Reviewed by Oct 05, 2020| Updated on
A point at which a businessman thinks that there is no benefit in continuing the business operations and decides to shut down the business either temporarily or permanently is called the shutdown point. This situation could be a result of output and price where the business earns just the revenue enough to cover the total variable costs. Shutdown point occurs exactly when the marginal profit of the business reaches a negative scale.
At the shutdown point, no economic benefit is seen to continue production. If there is an additional loss—either a rise in variable costs or a drop in revenue, the cost of operations may outweigh the revenue. In this situation, shutting the business down is the better choice than to continue it. If the situation is reversed, then continuing the business would be a better option.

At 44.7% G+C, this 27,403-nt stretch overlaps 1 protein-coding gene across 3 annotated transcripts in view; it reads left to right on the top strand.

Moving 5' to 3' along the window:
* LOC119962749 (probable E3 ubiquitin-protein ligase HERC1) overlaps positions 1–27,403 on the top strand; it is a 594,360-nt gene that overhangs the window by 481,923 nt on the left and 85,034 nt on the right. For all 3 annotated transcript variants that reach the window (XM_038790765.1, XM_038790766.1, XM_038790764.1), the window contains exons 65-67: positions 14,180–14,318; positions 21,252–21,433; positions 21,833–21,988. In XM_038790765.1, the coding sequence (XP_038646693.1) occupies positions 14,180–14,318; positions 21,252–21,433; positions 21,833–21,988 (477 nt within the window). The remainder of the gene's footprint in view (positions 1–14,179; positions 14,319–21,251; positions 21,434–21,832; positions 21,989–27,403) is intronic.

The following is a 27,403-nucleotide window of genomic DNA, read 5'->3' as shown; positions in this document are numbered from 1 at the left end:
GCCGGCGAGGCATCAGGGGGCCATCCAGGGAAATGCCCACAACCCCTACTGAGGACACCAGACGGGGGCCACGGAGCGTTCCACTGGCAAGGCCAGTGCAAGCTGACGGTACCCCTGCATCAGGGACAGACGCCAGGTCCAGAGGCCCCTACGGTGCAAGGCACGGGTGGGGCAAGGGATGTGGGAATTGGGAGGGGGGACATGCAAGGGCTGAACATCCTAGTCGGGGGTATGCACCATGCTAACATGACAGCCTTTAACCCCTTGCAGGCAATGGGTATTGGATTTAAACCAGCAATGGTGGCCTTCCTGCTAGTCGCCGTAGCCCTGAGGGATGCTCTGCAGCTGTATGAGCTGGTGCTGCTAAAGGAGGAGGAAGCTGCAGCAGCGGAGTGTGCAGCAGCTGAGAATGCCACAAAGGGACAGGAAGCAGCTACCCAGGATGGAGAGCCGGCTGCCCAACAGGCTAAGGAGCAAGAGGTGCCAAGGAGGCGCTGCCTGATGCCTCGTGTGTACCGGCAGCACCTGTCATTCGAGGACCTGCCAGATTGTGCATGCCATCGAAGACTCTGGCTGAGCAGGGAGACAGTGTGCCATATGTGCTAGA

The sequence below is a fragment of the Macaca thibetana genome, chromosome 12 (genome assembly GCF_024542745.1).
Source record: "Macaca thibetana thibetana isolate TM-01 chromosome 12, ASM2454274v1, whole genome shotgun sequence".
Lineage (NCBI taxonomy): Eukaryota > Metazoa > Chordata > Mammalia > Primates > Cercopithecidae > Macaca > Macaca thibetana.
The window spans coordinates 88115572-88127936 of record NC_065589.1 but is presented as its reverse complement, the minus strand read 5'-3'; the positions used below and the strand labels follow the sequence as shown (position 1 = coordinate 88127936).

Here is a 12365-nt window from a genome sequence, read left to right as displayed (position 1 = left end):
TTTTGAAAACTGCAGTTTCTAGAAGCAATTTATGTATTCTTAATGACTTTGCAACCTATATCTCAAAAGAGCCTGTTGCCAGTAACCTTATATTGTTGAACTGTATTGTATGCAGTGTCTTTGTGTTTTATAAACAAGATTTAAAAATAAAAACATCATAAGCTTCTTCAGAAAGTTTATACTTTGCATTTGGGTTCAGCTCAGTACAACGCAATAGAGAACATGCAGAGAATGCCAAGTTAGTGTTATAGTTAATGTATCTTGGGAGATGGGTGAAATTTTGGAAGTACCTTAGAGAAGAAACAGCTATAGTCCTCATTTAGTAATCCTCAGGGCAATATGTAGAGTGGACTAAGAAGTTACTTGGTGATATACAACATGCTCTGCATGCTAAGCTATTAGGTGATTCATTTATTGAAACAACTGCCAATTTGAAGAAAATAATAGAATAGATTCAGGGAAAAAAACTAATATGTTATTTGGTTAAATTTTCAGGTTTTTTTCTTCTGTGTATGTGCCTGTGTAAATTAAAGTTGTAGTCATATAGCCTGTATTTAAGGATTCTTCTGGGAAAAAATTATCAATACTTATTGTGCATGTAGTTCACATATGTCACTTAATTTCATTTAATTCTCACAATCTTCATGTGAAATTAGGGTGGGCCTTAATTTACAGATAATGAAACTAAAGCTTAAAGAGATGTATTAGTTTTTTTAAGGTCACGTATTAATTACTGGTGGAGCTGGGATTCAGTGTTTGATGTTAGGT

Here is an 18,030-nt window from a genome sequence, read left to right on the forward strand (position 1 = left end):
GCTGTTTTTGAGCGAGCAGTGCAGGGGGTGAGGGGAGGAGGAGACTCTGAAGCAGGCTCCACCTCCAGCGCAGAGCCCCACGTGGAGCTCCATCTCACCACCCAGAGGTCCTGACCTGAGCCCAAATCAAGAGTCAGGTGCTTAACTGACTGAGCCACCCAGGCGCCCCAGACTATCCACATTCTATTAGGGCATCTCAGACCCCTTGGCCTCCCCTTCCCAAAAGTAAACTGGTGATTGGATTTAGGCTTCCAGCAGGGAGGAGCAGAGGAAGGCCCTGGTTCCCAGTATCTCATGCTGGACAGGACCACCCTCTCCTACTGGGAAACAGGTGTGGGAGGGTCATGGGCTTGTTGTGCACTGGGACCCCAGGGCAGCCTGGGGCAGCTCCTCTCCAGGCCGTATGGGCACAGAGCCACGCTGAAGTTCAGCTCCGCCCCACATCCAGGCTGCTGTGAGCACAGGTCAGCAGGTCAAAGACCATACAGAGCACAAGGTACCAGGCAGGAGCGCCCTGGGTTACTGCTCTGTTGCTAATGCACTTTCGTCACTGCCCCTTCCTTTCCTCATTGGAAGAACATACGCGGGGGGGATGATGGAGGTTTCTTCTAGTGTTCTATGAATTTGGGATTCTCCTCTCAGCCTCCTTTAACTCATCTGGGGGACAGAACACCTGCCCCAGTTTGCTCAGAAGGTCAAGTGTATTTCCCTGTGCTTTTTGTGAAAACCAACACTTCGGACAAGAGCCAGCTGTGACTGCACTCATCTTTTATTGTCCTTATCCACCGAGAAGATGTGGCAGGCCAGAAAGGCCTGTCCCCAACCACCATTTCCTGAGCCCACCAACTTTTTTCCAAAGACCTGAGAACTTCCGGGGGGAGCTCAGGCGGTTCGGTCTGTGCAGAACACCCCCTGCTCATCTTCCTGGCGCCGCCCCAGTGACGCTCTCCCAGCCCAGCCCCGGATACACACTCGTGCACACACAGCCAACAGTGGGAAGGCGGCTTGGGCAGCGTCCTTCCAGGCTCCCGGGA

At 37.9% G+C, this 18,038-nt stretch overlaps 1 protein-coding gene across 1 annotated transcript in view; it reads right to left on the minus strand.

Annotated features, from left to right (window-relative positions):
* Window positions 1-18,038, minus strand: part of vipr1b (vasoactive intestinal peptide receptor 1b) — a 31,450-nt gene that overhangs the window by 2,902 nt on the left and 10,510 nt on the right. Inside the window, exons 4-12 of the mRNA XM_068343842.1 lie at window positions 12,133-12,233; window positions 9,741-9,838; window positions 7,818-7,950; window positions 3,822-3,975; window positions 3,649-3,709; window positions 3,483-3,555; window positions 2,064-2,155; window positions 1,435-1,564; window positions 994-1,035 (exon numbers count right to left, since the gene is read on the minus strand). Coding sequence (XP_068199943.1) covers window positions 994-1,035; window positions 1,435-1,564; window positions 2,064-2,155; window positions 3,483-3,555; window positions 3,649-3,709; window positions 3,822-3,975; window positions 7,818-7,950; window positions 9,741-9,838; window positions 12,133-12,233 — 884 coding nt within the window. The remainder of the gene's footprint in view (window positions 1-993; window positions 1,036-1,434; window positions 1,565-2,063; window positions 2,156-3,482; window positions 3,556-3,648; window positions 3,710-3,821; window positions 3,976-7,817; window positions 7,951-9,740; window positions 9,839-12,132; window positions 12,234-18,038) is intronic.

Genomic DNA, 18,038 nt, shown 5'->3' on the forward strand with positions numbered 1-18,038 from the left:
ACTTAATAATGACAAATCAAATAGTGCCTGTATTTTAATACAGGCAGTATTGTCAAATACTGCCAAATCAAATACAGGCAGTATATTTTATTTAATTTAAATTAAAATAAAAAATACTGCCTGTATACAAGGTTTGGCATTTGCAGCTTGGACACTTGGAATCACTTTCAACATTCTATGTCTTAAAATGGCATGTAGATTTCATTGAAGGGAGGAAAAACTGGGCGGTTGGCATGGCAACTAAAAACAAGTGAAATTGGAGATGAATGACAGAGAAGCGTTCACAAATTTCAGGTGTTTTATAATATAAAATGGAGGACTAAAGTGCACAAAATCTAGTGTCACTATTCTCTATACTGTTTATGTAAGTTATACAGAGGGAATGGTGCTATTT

The fixed costs are not analysed when determining the shutdown point. It only considers the marginal costs associated with operations exceeding the revenue generated. Seasonal businesses, such as Christmas tree farming may remain shut during the off-season in an attempt to eliminate the variable costs of the business.
In another case, consider the example of Cadbury chocolates. Though they produce chocolates across the year, they produce seasonal products, such as Cadbury Cream Eggs and Dairy Milk Silk Heart Pop. Only the production of these two products will be shut down in the off-season.
The length of the temporary shutdown may vary based on several natural and economic factors. An economic recession can also make a reason for the shutdown of certain non-seasonal product making businesses. They may have to remain shut until the economic conditions get better.
Changing consumer preferences and the advancement in technology may also be the cause for a business to shut down. The widespread use of mobile phones made the purpose of telegrams useless. After this division of post offices suffered for a long time, they decided to shut the division down for good.